Ceci & I launched a new phase of our Buenos Aires adventures today with the purchase of a house in Mar del Sud
We’re not totally abandoning the city life for a cottage by the sea…at least, not yet…and this blog will continue at its recent sporadic space…but future postings also will include an occasional mention of our new home out along the coast of Buenos Aires province.
If you’re not familiar with the charm of Mar del Sud (also known as Mar del Sur), then take a look at the fantastic photos of Mar del Sur by Max Gioffre. He has some really great photos.
Casual conversations often lead to unexpected discoveries. The other day I walked over to Palermo to have coffee with Peter Robertson and talk about future plans for The International Literary Quarterly (interlitq). We had just finished releasing issue 7. Even though Peter and I both live in Buenos Aires, we edit and prepare each issue virtually via e-mail and transferring files around the net. So getting together to talk in person is a rare treat.
Among the news Peter had for me was that Alain de Botton was joining the board of consulting editors for interlitq. And since this is more or less a travel blog, I must mention that Alain de Botton’s excellent book The Art of Travel should be read by all travelers.
Artists on Menorca
Speaking of traveling, Peter told me about a recent trip to the island of Menorca. When I lived in Miami Beach, I had a roommate from Menorca. (A shout out to Carmen wherever she may be today.) Anyway, Peter was on Menorca to to meet Kenneth Draper & Jean Macalpine, who will be guest artists for upcoming issues of interlitq. I had to admit that I wasn’t familiar with their artwork but after viewing the websites of Kenneth Draper and Jean Macalpine I’m delighted to become acquainted with this “new” discovery.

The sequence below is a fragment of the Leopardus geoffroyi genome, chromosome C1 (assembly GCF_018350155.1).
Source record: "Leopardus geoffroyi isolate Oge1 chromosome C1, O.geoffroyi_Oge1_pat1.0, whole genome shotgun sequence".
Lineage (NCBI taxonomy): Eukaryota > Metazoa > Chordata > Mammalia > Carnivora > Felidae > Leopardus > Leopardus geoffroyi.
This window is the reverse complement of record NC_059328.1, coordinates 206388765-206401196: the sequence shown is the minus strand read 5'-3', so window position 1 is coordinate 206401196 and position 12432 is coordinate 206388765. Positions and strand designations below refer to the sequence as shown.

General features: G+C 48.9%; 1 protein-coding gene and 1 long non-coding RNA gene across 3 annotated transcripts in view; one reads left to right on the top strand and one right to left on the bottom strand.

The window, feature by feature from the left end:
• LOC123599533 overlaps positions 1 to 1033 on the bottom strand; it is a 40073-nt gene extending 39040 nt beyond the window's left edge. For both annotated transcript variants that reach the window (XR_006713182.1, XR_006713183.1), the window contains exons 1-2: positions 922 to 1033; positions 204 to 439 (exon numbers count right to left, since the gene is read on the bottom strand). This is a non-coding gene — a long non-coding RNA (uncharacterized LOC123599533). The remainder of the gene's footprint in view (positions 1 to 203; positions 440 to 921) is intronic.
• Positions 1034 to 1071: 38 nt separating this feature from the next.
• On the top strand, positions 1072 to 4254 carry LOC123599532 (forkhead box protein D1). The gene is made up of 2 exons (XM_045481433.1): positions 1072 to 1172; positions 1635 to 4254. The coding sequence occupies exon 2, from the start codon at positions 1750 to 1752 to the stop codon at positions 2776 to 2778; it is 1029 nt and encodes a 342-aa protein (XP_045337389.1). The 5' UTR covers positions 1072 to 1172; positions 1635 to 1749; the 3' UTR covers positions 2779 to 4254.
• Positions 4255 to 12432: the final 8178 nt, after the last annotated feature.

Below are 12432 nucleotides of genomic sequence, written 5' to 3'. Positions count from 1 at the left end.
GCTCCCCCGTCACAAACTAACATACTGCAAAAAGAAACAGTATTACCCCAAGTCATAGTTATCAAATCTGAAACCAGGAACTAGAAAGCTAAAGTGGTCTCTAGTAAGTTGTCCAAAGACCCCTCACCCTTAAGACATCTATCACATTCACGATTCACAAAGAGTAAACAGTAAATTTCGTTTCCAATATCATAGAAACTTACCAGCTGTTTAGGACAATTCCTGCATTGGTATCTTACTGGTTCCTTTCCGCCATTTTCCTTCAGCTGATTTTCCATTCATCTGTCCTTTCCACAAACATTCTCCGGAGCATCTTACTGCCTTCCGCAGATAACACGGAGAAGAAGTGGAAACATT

Draper’s work is a wonderfully colorful collection of mixed media art and Macalpine creates fantastic hand toned photographs. You have to visit their websites: Kenneth Draper and Jean Macalpine.
Peter sent along this photo of him with Draper in Menorca.
Draper is a very recognized artist. He is a Royal Academician, which is something quite important and evidently Brits know what the letters RA signify after a person’s name, but most of us Americans are clueless about those initials. RA signifies that one is a member of the Royal Academy of Arts, and Ken Draper has his own page on the Royal Academy site.
While Draper & Macalpine have exhibited in London, they regularly sell their work to international private clients, and are now keen to give exhibitions on the Iberian peninsula and thereby, through their art, transmit the unique and ravishing beauty of Menorca to those living on the Spanish mainland.
Keep your eyes on the interlitq blog for announcements about the upcoming issues of interlitq featuring the artwork of Kenneth Draper & Jean Macalpine.
Now, Ceci & I just need to figure out how to work out a visit to Menorca into our travel plans.
Last night I took a taxi from Recoleta out to Liniers, a barrio on the southwestern edge of the capital district of Buenos Aires. I tend to think that I know Buenos Aires very well, but in the cab ride I was reminded by the vast amount of Buenos Aires that I do not know, barrios that I’ve never visited or have only passed through on the bus.
This aerial view from Google Earth shows the section of Buenos Aires that I know quite well, outlined in red. I have walked almost all of the streets in these barrios: San Telmo, Boca, Barracas, Constitucion, Parque Patricios, San Cristobal, Balvanera, Montserrat, Puerto Madero, San Nicolas, Retiro, & Recoleta.
Others areas are familiar and comfortable to me, such as Belgrano, Palermo, Caballito, Almagro, Boedo, Chacarita, & Flores.
But last night in the taxi I saw many charming aspects of Buenos Aires as we passed through barrios such as Floresta, Villa Gral. Mitre, Villa Luro (which I’m not sure I even knew existed) on our way to the border of Liniers and Mataderos and just a stone’s throw from Av Gral Paz. There’s some really great architecture that exists in the most unexpected of places. I’m probably not going to have the chance anytime soon to broaden my Buenos Aires experience to the western barrios, but there are many areas where I want a closer look…out of the taxi, not on the bus, but by walking the streets.
I was recently contacted by the folks at Miniature Studios about their new Spanish language learning product Bueno, entonces.